The Long and Short
Constellation Brands simpler capital should not affect ratings
Meredith Contente | July 29, 2022
This document is intended for institutional investors and is not subject to all of the independence and disclosure standards applicable to debt research reports prepared for retail investors.
Constellation Brands’ board has urged shareholders to eliminate its Class B common stock to simplify the company’s capital structure. Each share of class B carries 10 votes and is considered a super-voting class. Eliminating Class B would also reduce the voting control of the Sands family. The proposal calls for a share swap to Class A shares and a cash payment for each Class B share. Management has noted the company will likely raise debt to fund the $1.5 billion payment. The added debt looks unlikely to hurt ratings now that the company has delevered from its equity stake in Canopy Growth, which was acquired in 2019. Ratings should remain intact once the company eliminates Class B shares and leverage should remain close to the company’s 3.5x net leverage target range.
Exhibit 1. STZ Leverage (Pro Forma – FYE 2019)
Terms of the Share Swap
Under the terms of the proposal recommended by STZ’s Board of Directors, each outstanding share of the company’s Class B common stock will be converted into the right to receive one share of Class A common stock plus a cash consideration of $64.64 per share of Class B common stock. Given the amount of Class B shares outstanding, the total cash payment to be made by STZ to execute the swap is $1.5 billion. STZ expects to achieve a few corporate governance and other benefits with the share swap. First, the swap will reduce the concentration of voting power by the Sands family from 59.5% to 19.7%. The simplification of the equity capital structure will help to align the voting rights and interests of all shareholders. Additionally, there will be operating cost and administrative savings from the share swap. Upon reclassification of the shares, Robert and Richard Sands, Executive Chairman of the Board and Executive Vice Chairman of the Board, respectively, will retire from their executive capacities with STZ. The reclassification is not expected to go to vote until management calls a Special Meeting of Shareholders post filing a registration statement with the SEC sometime in the second half of calendar 2022.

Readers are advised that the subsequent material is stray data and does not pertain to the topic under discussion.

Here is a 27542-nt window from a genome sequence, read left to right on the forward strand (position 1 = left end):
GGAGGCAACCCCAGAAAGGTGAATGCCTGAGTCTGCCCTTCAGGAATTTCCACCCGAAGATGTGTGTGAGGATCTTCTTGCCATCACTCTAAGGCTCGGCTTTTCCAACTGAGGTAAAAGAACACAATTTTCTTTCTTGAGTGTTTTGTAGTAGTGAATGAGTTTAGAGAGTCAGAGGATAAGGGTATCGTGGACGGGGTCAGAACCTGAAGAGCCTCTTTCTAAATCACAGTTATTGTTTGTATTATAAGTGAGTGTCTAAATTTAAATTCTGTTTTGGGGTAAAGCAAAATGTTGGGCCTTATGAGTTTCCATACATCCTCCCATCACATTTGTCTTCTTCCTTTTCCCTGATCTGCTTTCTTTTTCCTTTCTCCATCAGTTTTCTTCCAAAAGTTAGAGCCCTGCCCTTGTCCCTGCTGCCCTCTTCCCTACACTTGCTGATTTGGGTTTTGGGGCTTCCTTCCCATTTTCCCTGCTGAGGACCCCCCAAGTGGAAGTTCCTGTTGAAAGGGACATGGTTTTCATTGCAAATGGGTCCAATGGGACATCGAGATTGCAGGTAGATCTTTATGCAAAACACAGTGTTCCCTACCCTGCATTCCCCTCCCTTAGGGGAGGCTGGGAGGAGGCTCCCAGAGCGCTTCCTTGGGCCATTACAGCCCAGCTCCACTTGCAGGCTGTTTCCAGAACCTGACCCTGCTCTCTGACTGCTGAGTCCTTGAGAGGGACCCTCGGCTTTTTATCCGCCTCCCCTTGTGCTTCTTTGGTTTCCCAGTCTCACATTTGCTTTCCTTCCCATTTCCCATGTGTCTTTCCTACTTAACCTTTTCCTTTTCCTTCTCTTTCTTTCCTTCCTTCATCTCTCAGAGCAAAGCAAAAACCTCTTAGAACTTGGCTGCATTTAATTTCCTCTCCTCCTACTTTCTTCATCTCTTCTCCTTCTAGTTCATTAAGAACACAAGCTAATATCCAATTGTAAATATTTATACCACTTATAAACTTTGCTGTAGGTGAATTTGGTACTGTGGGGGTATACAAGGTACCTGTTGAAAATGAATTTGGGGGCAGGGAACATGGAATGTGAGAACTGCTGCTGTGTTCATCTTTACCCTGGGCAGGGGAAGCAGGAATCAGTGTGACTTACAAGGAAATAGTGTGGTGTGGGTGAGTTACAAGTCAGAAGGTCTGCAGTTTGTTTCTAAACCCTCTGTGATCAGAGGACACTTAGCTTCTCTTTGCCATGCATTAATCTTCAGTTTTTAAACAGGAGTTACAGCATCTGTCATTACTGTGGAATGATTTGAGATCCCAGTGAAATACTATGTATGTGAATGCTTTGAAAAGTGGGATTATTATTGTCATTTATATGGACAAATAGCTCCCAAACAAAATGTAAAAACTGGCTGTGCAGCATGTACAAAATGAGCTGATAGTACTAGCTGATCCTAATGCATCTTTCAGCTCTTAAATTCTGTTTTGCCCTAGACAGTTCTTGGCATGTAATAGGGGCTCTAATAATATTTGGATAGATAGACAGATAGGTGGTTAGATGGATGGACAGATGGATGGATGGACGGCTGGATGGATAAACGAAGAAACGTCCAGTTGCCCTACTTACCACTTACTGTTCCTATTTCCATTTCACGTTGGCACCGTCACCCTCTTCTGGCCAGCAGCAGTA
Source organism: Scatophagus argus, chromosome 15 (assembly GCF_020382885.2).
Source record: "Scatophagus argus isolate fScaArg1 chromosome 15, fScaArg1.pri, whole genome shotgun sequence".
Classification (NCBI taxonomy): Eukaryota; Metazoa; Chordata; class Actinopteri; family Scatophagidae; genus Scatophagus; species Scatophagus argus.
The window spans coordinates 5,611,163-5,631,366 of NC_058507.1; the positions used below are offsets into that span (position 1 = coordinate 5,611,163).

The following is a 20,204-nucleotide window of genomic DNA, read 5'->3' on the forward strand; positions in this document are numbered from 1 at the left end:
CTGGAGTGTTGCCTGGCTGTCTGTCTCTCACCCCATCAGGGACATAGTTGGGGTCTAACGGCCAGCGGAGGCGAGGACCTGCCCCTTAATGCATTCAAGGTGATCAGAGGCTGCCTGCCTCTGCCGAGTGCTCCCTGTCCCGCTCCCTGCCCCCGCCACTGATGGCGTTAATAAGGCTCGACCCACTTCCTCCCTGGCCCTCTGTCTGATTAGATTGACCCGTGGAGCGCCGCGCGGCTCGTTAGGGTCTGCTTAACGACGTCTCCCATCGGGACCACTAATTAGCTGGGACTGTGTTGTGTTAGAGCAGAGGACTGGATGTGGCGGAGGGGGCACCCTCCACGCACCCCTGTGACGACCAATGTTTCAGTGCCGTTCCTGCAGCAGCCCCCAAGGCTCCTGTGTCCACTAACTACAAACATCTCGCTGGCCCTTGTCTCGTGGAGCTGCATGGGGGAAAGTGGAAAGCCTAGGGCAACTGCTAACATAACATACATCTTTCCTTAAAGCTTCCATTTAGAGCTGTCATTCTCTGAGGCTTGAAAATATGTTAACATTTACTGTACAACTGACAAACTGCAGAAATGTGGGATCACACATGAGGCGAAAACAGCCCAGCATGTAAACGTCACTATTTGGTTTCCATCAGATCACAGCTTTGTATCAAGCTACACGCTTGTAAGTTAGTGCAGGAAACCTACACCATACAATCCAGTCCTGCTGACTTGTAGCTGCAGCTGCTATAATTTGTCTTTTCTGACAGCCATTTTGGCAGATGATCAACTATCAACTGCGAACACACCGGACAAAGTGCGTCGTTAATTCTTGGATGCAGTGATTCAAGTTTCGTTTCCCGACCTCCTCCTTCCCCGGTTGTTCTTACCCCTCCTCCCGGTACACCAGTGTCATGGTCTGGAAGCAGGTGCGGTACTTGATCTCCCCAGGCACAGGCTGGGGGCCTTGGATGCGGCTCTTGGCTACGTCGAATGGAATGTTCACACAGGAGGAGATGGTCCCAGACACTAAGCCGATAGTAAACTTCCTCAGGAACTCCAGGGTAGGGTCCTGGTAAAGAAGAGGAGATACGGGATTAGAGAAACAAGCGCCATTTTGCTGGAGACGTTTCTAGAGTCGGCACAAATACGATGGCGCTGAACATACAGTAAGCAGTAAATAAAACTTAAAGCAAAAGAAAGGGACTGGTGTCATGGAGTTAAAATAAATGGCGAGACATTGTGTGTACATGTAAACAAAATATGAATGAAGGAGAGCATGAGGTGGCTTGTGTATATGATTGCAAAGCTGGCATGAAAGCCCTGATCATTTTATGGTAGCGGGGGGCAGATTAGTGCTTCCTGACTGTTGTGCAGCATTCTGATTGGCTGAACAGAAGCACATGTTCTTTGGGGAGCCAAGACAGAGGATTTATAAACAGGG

Management noted on the last earnings call that while they have not fully figured out how they are going to fund the cash payment, given that they only have just over $100 million of cash on hand, they do expect it will include some new debt. The company will likely assess the interest rate market before deciding to issue new public debt. STZ maintains an untapped $2.25 billion revolver, maturing 4/14/27, that they could use should the primary debt market be unfavorable or “closed” as we have witnessed in prior weeks.
Strong Start to Fiscal 2023
STZ posted strong fiscal first quarter results with comparable sales up 17% year-over-year and operating income growth of 10%. The company also witnessed a 6% increase in operating cash flow, to $758 million. Results were largely fueled by the beer business which posted depletion growth of roughly 9.0% on a combined basis. The beer business represents roughly 75% of the company’s sales and EBITDA; performance at Modelo Especial remains robust with more than 15% depletion growth in the quarter given its ranking as the number one beer in the high-end category. The brand was also the leading share gainer in the U.S. beer category in terms of dollar sales. Pacifico likewise witnessed double-digit depletion growth, up 21%, as the brand regained distribution as brown glass availability increased.
The wine and spirits business also posted positive depletion growth and gained share in the quarter. STZ’s fine wine and craft spirits portfolio witnessed 16% depletion growth with brands such as The Prisoner Wine Company, Casa Noble Tequila and High West Whiskey posting significant growth well ahead of their respective categories. Management continues to use innovation to spur growth in the wine business and noted that Meiomi Red Blend became the second largest new product contributor in the wine category. In fact, Meiomi’s Cabernet Sauvignon, Red Blend and Pinot Noir hold the top three share gains in the ultra-premium wine segment.
Full Year Guidance Reaffirmed
Given the strong fiscal first quarter results, management affirmed full year guidance. Comparable EPS is expected to be in the $11.20-$11.50 range, which includes $1.3 billion in share repurchases through June 2022 as well as increased investments in the company’s digital business. Operating cash flow is still expected to be in the $2.6 billion-$2.8 billion range, with capital expenditures in the $1.3 billion-$1.4 billion range. Capex is increasing this year relative to 2021, with the lion’s share delineated to the expansion of the company’s Mexican beer operations. Through fiscal 2026, management expects to spend between $5.0 billion-$5.5 billion to support the addition of up to 30 million hectoliters of modular capacity, which includes the construction of a new brewery in Southeast Mexico. Given the increase in capital spending, free cash flow is being guided in the $1.3 billion-$1.4 billion range.